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The Importance of Colorectal Cancer Screenings

The Basics

If you are age 50 to 75, get tested regularly for colorectal cancer. A special test (called a screening) can help prevent colorectal cancer or find it early, when it’s easier to treat.

You may need to get tested before age 50 or after age 75 if colorectal cancer runs in your family. Talk with your doctor and ask about your risk for colorectal cancer.

Continue reading “The Importance of Colorectal Cancer Screenings”

The Surprising Benefits of Walking

 

The next time you have a check-up, don’t be surprised if your doctor hands you a prescription to walk. Yes, this simple activity that you’ve been doing since you were about a year old is now being touted as “the closest thing we have to a wonder drug,” in the words of Dr. Thomas Frieden, director of the Centers for Disease Control and Prevention.

Of course, you probably know that any physical activity, including walking, is a boon to your overall health. But walking in particular comes with a host of benefits.

Here’s a list of five that may surprise you.

It counteracts the effects of weight-promoting genes

Harvard researchers looked at 32 obesity-promoting genes in over 12,000 people to determine how much these genes actually contribute to body weight. They then discovered that, among the study participants who walked briskly for about an hour a day, the effects of those genes were cut in half.

It helps tame a sweet tooth

A pair of studies from the University of Exeter found that a 15-minute walk can curb cravings for chocolate and even reduce the amount of chocolate you eat in stressful situations. And the latest research confirms that walking can reduce cravings and intake of a variety of sugary snacks.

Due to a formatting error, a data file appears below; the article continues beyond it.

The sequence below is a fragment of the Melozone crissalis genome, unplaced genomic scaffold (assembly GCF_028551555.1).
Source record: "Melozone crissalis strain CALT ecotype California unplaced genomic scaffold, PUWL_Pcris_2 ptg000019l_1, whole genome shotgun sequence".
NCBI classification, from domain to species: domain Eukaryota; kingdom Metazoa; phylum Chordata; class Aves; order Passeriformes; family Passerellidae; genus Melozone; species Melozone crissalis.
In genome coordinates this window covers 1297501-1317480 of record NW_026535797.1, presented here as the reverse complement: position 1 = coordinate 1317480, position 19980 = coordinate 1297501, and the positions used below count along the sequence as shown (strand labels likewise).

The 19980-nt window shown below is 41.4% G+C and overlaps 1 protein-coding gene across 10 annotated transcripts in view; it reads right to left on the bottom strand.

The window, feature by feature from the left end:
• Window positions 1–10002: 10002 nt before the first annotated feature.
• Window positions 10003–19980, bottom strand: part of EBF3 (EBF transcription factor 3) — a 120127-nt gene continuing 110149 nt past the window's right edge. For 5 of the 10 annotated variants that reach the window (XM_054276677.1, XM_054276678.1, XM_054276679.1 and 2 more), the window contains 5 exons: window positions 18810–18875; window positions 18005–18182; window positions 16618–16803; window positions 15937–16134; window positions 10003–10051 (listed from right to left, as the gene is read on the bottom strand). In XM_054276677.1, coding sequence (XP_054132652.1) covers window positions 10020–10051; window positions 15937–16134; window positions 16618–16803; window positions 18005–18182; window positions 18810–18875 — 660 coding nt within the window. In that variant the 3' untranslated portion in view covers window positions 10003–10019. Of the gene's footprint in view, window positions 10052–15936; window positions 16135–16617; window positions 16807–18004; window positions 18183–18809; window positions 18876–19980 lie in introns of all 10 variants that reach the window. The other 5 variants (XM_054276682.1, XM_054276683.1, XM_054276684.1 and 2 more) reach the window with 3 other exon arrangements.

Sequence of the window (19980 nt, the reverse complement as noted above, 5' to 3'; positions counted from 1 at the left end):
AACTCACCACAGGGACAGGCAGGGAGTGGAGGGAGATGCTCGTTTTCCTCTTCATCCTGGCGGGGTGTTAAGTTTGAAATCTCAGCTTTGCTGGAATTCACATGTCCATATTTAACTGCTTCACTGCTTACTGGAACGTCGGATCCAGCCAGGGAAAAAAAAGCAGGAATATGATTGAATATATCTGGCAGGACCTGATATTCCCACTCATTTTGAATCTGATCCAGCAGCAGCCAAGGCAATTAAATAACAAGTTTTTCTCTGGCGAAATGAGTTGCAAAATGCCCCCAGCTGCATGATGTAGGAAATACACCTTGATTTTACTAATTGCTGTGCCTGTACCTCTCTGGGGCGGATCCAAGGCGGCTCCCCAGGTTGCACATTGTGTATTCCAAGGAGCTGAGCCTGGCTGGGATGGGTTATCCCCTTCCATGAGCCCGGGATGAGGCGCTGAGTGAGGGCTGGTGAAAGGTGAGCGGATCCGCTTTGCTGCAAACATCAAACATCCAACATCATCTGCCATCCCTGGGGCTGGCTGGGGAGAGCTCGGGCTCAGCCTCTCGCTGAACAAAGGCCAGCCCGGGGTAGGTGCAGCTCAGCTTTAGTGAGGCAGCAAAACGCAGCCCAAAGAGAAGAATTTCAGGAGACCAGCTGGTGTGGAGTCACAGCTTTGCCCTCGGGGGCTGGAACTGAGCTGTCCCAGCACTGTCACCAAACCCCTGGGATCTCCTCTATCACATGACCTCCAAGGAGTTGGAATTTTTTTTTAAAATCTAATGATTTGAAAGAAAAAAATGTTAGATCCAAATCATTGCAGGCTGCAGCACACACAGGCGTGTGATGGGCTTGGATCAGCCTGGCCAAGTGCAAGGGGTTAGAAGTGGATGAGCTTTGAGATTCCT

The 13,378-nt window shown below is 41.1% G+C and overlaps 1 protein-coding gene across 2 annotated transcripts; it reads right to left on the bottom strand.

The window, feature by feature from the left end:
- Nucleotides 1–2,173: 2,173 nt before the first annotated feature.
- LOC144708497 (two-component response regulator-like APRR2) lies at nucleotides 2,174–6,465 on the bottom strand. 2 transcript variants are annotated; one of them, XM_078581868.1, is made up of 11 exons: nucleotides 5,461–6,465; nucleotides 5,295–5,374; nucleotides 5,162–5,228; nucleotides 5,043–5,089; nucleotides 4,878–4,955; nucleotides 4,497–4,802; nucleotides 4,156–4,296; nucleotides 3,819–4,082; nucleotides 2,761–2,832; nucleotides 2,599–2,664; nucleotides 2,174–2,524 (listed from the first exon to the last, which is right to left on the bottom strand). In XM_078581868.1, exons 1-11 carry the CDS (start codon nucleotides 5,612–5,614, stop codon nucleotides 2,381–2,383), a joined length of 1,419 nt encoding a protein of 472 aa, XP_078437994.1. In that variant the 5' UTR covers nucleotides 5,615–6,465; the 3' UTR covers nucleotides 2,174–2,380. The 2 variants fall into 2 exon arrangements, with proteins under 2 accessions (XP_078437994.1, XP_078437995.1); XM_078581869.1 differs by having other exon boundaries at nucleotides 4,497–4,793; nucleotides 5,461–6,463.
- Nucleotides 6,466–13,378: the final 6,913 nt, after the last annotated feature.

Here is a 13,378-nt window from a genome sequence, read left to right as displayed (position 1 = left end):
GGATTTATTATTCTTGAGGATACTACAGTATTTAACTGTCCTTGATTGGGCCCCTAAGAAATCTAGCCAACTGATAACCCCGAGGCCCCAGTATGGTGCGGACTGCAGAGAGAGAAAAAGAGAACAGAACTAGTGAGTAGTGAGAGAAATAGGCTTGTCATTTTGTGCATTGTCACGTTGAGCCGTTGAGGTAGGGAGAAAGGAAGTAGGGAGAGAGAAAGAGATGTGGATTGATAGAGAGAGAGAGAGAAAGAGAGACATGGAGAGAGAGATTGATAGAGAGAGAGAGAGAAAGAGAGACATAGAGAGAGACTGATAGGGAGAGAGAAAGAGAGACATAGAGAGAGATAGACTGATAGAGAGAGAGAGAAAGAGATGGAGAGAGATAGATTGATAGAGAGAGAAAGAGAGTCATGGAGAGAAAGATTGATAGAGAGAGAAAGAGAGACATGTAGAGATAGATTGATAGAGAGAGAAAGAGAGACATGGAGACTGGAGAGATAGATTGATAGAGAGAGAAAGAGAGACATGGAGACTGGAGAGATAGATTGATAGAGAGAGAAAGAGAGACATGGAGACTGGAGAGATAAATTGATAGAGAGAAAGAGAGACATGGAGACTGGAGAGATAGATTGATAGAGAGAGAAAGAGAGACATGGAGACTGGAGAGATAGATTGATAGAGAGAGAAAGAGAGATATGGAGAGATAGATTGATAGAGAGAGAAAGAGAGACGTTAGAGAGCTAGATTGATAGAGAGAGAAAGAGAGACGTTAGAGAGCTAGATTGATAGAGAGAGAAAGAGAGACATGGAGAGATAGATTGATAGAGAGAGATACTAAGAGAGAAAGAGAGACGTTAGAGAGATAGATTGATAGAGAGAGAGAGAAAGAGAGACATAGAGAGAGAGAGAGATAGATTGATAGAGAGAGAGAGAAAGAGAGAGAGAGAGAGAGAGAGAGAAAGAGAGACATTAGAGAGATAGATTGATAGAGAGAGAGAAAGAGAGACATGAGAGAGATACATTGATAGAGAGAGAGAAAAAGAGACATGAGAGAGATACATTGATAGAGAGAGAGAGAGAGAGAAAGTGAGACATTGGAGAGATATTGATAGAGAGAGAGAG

It reduces the risk of developing breast cancer. 

Researchers already know that any kind of physical activity blunts the risk of breast cancer. But an American Cancer Society study that zeroed in on walking found that women who walked seven or more hours a week had a 14% lower risk of breast cancer than those who walked three hours or fewer per week. And walking provided this protection even for the women with breast cancer risk factors, such as being overweight or using supplemental hormones.

It eases joint pain

Several studies have found that walking reduces arthritis-related pain, and that walking five to six miles a week can even prevent arthritis from forming in the first place. Walking protects the joints — especially the knees and hips, which are most susceptible to osteoarthritis — by lubricating them and strengthening the muscles that support them.

It boosts immune function. 

Walking can help protect you during cold and flu season. A study of over 1,000 men and women found that those who walked at least 20 minutes a day, at least 5 days a week, had 43% fewer sick days than those who exercised once a week or less. And if they did get sick, it was for a shorter duration, and their symptoms were milder.

Cite: Harvard Medical University News

 

Keep Your Brain Healthy As You Age

What’s the key to keeping your mind sharp and your brain healthy as you grow older? Online puzzles? Nutritional supplements? Mall walking? Pickle-ball tournaments?

The truth is, there’s no single “miracle cure” for memory problems or other brain changes that come with aging. But there is cause for optimism. Science points to a combination of social factors and healthy habits that—taken together—can help you build, preserve, and protect your brain’s function over time.

Continue reading “Keep Your Brain Healthy As You Age”

Wellness Wednesday: Sometimes all You Need to Do is Breathe

 

Breathing exercises offer an extremely simple, effective, and convenient way to relieve stress and reverse your stress response, reducing the negative effects of chronic stress. There are definite benefits of breathing exercises. While simple diaphragmic breathing can provide relaxation and stress relief, there are several different types of breathing exercises to try, each with its own twist. Here are several breathing exercises, some of which are commonly recommended, some of which are unique, and all of which can each offer help in managing stress. This is an easy exercise that only takes a few minutes. Here’s how.

Mindful Diaphragmic Breathing